Pica plans bill to widen sales tax Income tax of rich would also be raised

January 11, 1991|By Peter Jensen | Peter Jensen,Annapolis Bureau of The Sun

WASHINGTON — ANNAPOLIS -- Sen. John A. Pica Jr., D-Baltimore, said yesterday that he would submit legislation to expand Maryland's sales tax and raise income tax rates for the rich in order to finance more than $400 million in state aid to the city of Baltimore and for public school systems across the state.

The legislation is adapted from the recent Linowes tax commission's recommendations.

Senator Pica said he had discussed his proposals with Gov. William Donald Schaefer and expected to have support from the administration. The governor has not indicated whether he will introduce legislation modeled after the recent findings of the tax commission that was chaired by Montgomery county lawyer R. Robert Linowes.

Mr. Pica said his proposal would not raise the sales tax from 5 percent to 5.5 percent as the Linowes commission recommends but would broaden the services and merchandise covered by the sales tax. Another proposal would alter the state's personal income tax to weigh it more heavily toward the rich and reduce taxes for anyone earning less than $40,000.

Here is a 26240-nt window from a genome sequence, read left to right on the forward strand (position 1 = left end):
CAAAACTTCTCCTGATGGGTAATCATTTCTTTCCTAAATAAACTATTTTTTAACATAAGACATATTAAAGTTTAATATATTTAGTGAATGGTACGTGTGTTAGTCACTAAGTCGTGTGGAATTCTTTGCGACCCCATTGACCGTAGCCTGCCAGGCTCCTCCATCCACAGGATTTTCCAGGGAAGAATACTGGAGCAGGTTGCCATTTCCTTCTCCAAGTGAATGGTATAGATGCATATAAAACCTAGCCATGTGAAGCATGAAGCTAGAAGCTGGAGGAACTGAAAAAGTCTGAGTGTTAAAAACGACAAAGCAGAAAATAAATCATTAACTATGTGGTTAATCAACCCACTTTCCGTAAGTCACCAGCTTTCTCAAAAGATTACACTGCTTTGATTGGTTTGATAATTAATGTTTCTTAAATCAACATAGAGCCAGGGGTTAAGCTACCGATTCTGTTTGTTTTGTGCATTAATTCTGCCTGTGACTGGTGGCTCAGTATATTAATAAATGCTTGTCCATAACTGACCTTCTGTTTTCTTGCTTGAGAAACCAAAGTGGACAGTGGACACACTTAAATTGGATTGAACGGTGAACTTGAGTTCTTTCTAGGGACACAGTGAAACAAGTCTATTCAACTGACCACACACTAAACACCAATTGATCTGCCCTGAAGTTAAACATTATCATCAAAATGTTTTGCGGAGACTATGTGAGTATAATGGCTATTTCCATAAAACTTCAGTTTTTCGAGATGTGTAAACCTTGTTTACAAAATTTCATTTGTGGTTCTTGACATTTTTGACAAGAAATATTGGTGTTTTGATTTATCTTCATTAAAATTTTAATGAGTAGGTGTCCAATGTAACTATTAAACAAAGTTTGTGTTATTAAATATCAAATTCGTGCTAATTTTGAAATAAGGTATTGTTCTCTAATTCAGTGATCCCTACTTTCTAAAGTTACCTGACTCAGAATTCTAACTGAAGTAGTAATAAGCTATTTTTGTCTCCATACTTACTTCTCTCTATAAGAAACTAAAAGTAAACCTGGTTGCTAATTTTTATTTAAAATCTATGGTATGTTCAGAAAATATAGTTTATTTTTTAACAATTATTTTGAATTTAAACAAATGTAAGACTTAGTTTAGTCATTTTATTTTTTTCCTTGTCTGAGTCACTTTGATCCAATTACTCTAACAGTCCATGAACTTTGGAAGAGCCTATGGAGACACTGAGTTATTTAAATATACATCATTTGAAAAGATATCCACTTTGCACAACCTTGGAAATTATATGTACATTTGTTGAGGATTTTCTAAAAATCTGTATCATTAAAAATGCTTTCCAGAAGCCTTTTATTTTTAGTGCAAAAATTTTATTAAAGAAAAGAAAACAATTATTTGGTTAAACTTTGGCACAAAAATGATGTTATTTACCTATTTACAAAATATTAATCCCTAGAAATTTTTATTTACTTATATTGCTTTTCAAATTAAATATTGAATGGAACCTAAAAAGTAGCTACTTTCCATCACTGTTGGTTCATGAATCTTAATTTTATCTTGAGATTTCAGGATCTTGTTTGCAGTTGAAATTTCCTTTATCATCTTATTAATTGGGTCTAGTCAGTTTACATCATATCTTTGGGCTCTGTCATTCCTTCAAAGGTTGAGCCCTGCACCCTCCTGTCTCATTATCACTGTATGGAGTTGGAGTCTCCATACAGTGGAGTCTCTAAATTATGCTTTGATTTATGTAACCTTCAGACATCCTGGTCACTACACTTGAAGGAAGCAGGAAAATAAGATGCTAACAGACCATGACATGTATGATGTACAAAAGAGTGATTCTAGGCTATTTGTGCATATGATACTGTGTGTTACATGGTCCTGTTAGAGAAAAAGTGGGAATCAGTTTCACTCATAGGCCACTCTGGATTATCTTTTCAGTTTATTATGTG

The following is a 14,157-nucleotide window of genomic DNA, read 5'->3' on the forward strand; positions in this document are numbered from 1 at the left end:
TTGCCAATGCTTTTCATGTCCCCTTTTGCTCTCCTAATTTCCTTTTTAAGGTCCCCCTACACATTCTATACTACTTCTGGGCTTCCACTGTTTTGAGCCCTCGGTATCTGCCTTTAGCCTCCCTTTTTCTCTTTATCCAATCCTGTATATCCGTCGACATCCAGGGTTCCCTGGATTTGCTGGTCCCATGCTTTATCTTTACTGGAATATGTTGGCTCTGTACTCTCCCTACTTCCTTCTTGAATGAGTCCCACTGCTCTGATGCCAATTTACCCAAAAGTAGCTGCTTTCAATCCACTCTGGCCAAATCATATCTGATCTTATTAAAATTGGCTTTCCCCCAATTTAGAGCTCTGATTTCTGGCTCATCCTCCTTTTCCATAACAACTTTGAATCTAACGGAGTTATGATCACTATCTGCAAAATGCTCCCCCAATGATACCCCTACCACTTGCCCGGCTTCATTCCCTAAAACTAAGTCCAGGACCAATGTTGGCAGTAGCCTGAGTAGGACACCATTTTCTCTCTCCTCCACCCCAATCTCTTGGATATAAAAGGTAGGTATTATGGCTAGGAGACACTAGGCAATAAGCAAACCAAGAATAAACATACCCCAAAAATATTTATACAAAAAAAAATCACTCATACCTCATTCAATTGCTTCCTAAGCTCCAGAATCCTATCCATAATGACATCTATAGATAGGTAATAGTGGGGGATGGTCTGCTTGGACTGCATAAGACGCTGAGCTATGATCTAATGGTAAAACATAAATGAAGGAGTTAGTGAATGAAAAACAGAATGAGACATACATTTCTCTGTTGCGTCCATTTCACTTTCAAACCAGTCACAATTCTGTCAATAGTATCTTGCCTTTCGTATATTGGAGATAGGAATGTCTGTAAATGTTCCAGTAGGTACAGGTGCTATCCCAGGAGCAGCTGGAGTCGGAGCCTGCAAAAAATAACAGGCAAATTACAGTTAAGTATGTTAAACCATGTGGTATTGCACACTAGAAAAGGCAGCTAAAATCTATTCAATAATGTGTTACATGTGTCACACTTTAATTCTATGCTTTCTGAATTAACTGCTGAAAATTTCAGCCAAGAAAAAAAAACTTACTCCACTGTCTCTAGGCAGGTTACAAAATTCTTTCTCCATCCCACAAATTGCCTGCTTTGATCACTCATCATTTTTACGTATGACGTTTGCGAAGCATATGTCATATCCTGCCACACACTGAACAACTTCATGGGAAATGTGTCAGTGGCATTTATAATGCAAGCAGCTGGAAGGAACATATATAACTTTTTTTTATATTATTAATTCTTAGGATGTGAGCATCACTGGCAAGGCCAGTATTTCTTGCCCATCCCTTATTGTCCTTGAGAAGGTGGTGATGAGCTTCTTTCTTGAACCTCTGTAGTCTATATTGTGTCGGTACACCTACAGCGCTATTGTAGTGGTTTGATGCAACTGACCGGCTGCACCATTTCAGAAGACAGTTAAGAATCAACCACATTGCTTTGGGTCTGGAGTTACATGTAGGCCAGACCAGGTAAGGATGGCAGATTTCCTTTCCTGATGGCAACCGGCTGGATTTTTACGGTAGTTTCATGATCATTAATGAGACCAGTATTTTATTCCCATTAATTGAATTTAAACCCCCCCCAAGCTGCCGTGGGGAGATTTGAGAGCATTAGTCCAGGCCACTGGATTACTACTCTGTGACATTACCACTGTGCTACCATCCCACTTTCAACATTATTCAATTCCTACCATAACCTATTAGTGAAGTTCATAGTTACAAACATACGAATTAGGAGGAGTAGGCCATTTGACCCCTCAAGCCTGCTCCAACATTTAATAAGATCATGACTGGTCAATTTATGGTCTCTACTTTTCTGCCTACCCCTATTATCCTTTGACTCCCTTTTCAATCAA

Both measures are taken from recommendations released last month by the Linowes commission -- the Maryland Commission on State Taxes and Tax Structure appointed by Governor Schaefer to review the state's tax system.

"My goal is to bring money home to Baltimore for education and to relieve the tax burden on city residents," Senator Pica said. "The session's opened, and no one else has initiated legislation to achieve that goal. This isn't going to wait."

Under Senator Pica's plan, most of the new revenue would be used for education, with the largest share going to the poorest subdivisions, an objective of the Linowes commission. The remainder would go directly to Baltimore and would ultimately help to reduce the city's property tax rate, he said.

Lt. Gov. Melvin A. Steinberg, who shepherds the administration's legislative program, acknowledged yesterday that he had talked to Senator Pica about the proposals. But he said that the administration had not decided what, if any, Linowes legislation to seek during the 1991 legislative session.

Mr. Steinberg noted that the "bill that John Pica is putting in is not the full Linowes report." However, he added, the Pica proposals could be a "starting point" for discussions.

Senator Pica said he opposed two of the commission's recommendations and would not include them in his proposal: the 2 percent personal property tax on motor vehicles and boats and an increase from 7 percent to 7.5 percent in the corporate tax.

Legislative leaders have said they are skeptical that any tax increases will be approved in a year of an apparent economic recession.

Baltimore Sun Articles
Please note the green-lined linked article text has been applied commercially without any involvement from our newsroom editors, reporters or any other editorial staff.